11. I didn't know either "Rawhide" or "Nightmare Alley" before the other night. I liked the former better overall -- and was scared witless when that little girl was around those horses' legs -- but certainly Power's performance in the latter was superb. I also thought maybe there was more lurking under the script's surface towards the end of "Nightmare Alley" when the hotel employee asked Power's character if he'd like anything else. But maybe that's a 2013 mind overthinking a 1947 screenplay.
  12. LOL. I sympathize with Grant in the situation, but I still find it hilarious and wish I could see it. I was a kid when Paar was on but I was aware of him enough that it sounds totally like something he'd do.
  13. To state the obvious (which I don't see anyone having said in the four pages of this thread so far): TCM is broadminded and permissive of late because they're bundling up a whole lot of films in and around The Story of Film series. Mark Cousins' cited IACY in this week's episode, et voila! I think it's great. In fact there are too many films and filmmakers in the series that we're still not getting to see that break my little heart. But I realize there are limits to what the channel can acquire and air.
  14. Some of the criticism is baffling to me. He gives credit to what happened first when and where, whether in the U.S. or elsewhere. Those are facts, not opinions. I'll make up my mind about the worth of the whole series, and its supposed prejudices, after it's concluded -- not based on just the first episode. But the comments below have certainly been interesting.
  15. The film selection was pretty great. But Ben's intros and outros weren't particularly illuminating about Glenda herself -- that was a disappointment.
  16. Responding to the poster below, I watched a time-shifted "You Were Meant for Me" last night during "Pinky," which I already knew. YWMFM was OK but it was hard for me to accept the performers as characters instead of this just being a variety show starring Dan Dailey and Oscar Levant. "Dangerous Crossing" -- looking forward to seeing that later. The one that I found fascinating but definitely no more than 2 stars was "Take Care of My Little Girl," with its depiction of 1940s sorority life and the various humiliations some people suffer to take part in the Greek system. Most of the actors and actresses were way too old for the part, particularly Jeanne -- but that casting practice goes on still today.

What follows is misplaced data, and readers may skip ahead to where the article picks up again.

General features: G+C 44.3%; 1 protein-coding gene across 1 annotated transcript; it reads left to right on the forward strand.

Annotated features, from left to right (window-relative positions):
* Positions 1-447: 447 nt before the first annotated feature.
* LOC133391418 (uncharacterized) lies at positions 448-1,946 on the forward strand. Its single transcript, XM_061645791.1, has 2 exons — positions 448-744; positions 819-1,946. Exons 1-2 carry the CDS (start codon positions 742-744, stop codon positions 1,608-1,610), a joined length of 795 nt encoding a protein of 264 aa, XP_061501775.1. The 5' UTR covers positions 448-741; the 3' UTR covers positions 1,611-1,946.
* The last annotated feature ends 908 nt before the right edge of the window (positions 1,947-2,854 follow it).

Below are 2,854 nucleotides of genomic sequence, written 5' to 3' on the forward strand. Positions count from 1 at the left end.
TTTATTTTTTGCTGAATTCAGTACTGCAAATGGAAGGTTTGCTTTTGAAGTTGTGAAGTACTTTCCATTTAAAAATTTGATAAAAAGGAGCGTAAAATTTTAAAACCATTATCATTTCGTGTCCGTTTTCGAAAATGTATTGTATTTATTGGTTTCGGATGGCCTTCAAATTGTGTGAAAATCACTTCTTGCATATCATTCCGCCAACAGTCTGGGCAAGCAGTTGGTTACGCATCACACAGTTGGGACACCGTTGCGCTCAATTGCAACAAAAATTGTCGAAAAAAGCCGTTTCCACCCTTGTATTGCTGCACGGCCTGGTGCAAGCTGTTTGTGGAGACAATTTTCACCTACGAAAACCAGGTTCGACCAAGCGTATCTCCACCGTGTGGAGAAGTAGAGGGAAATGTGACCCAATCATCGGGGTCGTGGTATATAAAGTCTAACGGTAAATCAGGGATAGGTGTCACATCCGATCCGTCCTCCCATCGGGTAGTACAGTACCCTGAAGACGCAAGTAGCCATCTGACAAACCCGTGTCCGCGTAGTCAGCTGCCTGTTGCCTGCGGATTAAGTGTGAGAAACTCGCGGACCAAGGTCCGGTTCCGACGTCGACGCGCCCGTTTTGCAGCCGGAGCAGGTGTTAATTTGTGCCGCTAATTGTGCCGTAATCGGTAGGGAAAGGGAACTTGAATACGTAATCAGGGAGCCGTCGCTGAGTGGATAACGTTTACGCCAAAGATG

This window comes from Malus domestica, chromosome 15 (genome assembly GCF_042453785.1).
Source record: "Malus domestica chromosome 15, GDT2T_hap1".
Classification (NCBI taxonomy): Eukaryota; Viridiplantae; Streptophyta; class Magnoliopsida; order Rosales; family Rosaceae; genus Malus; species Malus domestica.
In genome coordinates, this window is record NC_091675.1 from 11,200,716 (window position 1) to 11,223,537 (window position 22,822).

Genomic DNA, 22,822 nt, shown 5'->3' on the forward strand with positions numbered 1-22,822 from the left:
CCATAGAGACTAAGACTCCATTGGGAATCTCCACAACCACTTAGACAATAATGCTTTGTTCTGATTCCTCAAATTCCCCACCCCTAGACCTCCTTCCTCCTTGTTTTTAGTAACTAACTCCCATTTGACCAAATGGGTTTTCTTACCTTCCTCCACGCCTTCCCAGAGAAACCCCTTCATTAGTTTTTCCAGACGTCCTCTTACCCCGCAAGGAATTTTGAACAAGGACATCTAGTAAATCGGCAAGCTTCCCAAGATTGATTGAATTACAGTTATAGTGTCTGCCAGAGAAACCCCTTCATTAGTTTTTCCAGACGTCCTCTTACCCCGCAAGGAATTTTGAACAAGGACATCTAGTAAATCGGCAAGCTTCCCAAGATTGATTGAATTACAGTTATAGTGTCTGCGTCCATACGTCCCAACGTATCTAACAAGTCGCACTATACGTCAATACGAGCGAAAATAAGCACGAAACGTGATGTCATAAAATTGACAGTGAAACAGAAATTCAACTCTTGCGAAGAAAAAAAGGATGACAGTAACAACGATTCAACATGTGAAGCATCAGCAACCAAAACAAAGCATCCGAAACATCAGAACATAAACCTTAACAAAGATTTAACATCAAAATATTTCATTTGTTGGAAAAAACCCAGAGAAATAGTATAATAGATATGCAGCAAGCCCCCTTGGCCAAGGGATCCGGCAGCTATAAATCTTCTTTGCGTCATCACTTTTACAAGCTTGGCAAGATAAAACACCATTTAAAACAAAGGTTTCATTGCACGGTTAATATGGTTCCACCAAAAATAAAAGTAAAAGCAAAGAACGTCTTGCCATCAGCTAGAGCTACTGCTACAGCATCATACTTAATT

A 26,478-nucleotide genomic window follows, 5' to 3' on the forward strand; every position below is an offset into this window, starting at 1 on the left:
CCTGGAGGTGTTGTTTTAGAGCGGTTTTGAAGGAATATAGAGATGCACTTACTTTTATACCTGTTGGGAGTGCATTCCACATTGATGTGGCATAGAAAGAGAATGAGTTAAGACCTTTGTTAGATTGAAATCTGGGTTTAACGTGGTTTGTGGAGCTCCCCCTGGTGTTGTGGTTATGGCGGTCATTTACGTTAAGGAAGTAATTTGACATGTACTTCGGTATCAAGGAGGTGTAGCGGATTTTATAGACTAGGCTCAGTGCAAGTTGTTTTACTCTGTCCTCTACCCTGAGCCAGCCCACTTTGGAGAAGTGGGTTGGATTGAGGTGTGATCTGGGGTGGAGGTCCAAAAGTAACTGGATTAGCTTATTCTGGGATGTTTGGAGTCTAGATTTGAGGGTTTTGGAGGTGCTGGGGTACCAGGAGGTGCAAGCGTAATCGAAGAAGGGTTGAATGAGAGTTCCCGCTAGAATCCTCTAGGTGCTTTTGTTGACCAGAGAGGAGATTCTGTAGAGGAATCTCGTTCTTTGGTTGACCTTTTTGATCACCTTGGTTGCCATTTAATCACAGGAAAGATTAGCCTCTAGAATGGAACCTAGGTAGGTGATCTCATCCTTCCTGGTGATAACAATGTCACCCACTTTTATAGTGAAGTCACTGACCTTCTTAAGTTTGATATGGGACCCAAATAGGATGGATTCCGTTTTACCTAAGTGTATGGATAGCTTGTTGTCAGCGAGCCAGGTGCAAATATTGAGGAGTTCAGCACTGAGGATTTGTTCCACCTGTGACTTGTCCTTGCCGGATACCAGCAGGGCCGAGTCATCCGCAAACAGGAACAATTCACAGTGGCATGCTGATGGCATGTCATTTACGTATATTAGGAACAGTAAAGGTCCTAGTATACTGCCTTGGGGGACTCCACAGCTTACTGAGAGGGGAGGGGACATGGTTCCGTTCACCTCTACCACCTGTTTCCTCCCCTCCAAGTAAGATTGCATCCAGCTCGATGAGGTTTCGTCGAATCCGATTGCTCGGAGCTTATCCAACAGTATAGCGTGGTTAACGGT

17. Several times in the last several years I've mentioned on the boards that I'd enjoy seeing one of my guilty pleasures, "Gidget Goes to Rome," on the TCM schedule, and yesterday we got that chance. And in letterbox, at that. It's a perfect summer Sunday afternoon picture with a number of charms, including Trudi Ames and Lisa Gastoni in supporting roles and a completely successful Gidget turn by Cindy Carol. And I enjoy what's going on in the party scene about two-thirds of the way through much more as an adult than when I saw this * *ahem* * decades ago. So, I don't know if my comments had any impact on the TCM schedulers, but I'm glad to have seen this one "missing" Gidget movie again. Now can I speak with the schedulers about "Simon and Laura"...?
  18. I thought it was terrific. What an enjoyable silent film I'd never heard of before. It's a film I'd think older kids could enjoy -- those with patience to watch a silent -- but it also has plenty of subtext one can only appreciate as an adult.
  19. I'm happy to let her have a day. I mean, she does have one of the great all-time names -- Vir-JIN-ya VALE!
  20. In "Funny Girl" I always get a kick out of the upswept hairdos on the ladies, which was totally a late-60s trend. See: Jo Anne Worley on "Laugh-in."
  21. Maybe you had to be 9, like I was, and experience Jason & The Argonauts in a typically huge 1963 movie theater. That movie was the stuff of dreams and nightmares and replays in my head over and over, and stuck with me like no other fantasy film of the period. Yes, seeing his Sinbad when in college didn't have the same effect on an older me. But I'm not about to belittle his overall career and what he accomplished in the industry and how I thought and felt about it when I was a little boy. RIP, Harry, and thanks for the fond memories. I look forward to a TCM tribute soon.
  22. There's another good one coming up tonight on TCM around 9:30 -- "There's no place like home!"
  23. Not quibbling with the many heart-tugging endings people have posted. I just want to chime in with one of the most memorable last lines/endings I've seen in more contemporary films, a comedy (someone else can chime in with "Some Like It Hot"). It's the last, perfectly-in-character, line of the last scene showing these two gals are moving on: "Let's fold scarves!," said Michelle (Lisa Kudrow), in "Romy & Michelle's High School Reunion."
  24. Looking forward to seeing it in letterbox format. I've only seen it in pan and scan and, yes, it gave me the heebie-jeebies.
  25. I thought the day was superbly programmed, coupling the two of them. Never having known Etaix's work before, I found his films a lot of fun.